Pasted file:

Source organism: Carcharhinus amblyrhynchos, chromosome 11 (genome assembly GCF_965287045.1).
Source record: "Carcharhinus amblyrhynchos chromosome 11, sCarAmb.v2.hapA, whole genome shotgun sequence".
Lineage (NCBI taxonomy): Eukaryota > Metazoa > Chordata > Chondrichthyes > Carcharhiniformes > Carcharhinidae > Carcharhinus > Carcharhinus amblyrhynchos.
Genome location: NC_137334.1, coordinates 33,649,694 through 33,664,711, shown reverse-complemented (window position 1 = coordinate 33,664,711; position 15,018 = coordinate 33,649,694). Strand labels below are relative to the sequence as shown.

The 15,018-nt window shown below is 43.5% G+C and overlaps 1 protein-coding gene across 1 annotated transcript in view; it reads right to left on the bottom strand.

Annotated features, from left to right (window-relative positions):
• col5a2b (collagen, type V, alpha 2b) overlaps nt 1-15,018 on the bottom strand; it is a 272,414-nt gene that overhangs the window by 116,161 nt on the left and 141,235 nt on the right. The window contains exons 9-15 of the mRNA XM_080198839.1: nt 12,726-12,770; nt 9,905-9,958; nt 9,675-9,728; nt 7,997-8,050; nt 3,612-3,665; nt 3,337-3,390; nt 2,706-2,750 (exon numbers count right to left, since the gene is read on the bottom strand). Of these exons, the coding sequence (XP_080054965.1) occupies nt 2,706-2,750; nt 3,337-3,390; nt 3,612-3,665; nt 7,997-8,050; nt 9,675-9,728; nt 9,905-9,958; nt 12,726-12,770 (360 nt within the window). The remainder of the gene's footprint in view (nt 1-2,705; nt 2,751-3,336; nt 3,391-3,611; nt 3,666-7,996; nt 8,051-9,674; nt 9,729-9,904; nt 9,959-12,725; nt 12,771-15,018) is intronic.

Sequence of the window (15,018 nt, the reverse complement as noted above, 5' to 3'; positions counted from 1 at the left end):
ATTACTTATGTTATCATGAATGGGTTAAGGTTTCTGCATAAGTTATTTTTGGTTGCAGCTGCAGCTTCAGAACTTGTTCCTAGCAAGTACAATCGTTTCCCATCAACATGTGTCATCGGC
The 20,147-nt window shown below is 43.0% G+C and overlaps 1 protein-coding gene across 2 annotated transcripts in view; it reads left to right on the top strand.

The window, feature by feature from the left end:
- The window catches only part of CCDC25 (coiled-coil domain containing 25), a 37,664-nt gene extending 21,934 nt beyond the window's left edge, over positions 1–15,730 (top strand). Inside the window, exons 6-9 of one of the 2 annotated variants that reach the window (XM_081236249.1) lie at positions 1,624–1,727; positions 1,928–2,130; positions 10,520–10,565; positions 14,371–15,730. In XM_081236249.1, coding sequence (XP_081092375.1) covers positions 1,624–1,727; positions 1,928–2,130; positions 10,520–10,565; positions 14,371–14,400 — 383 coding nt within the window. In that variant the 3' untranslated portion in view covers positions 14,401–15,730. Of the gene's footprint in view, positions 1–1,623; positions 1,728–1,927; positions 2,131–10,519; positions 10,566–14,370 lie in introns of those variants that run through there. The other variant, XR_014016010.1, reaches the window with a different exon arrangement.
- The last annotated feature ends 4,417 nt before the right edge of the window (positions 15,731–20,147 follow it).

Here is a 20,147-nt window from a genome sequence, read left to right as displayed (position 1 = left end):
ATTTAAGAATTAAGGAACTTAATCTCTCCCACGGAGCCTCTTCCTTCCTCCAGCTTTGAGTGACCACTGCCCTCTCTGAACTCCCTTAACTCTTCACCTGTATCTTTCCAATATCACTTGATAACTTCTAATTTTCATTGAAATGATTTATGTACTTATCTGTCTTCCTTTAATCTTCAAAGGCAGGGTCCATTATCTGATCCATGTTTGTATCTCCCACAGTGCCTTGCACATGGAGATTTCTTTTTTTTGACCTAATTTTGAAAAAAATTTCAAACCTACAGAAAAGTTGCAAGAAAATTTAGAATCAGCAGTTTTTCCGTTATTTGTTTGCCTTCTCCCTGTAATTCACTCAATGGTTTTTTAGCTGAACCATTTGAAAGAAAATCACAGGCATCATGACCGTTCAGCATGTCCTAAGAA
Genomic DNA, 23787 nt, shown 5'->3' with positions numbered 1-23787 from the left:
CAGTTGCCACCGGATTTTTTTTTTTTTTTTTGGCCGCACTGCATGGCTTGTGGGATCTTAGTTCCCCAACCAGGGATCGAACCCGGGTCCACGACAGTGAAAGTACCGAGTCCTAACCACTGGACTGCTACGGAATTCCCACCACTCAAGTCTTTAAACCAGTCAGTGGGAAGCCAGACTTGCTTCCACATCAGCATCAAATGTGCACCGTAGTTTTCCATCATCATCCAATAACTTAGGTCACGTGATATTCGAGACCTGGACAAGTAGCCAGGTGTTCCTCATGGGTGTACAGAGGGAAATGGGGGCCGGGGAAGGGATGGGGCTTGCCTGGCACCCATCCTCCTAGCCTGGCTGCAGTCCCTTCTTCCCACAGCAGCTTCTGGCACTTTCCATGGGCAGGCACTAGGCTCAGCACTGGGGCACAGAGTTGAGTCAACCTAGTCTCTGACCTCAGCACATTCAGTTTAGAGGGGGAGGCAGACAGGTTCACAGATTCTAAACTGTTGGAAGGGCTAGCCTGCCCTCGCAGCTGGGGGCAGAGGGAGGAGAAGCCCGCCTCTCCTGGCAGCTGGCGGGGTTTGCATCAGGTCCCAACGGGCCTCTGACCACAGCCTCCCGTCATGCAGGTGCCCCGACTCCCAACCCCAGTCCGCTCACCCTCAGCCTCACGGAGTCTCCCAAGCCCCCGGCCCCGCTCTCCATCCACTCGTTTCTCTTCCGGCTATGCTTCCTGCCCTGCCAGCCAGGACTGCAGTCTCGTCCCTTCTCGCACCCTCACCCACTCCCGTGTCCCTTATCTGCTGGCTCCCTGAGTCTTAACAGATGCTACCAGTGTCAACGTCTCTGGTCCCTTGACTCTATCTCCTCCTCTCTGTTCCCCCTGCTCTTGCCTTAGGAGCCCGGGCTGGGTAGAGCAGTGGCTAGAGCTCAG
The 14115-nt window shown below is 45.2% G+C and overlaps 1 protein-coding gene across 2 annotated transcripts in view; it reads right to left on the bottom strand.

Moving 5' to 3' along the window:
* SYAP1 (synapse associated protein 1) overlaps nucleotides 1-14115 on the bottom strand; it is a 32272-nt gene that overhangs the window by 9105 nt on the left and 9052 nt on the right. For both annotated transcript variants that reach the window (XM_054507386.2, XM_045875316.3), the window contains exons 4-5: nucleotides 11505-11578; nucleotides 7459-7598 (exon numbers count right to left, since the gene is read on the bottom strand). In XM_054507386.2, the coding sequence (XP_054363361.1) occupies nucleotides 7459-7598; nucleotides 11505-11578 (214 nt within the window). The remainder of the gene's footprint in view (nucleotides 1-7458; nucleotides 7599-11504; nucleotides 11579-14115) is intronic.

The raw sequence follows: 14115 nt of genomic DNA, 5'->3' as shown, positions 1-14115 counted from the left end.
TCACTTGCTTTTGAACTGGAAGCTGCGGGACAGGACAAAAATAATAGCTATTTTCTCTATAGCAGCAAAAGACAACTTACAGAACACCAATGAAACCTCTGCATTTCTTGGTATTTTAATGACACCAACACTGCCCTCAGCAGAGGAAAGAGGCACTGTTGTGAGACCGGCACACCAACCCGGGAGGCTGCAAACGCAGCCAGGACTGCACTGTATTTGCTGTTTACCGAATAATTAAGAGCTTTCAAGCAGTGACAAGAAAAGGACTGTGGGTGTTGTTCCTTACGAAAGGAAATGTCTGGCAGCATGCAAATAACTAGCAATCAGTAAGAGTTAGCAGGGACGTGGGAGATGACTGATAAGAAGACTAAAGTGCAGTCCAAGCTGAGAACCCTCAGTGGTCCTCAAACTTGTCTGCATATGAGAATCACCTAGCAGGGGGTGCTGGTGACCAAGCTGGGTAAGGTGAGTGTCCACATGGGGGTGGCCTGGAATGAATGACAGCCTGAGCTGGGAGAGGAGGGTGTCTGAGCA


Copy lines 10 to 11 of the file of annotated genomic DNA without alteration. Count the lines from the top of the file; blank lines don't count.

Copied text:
The 20,147-nt window shown below is 43.0% G+C and overlaps 1 protein-coding gene across 2 annotated transcripts in view; it reads left to right on the top strand.

The window, feature by feature from the left end: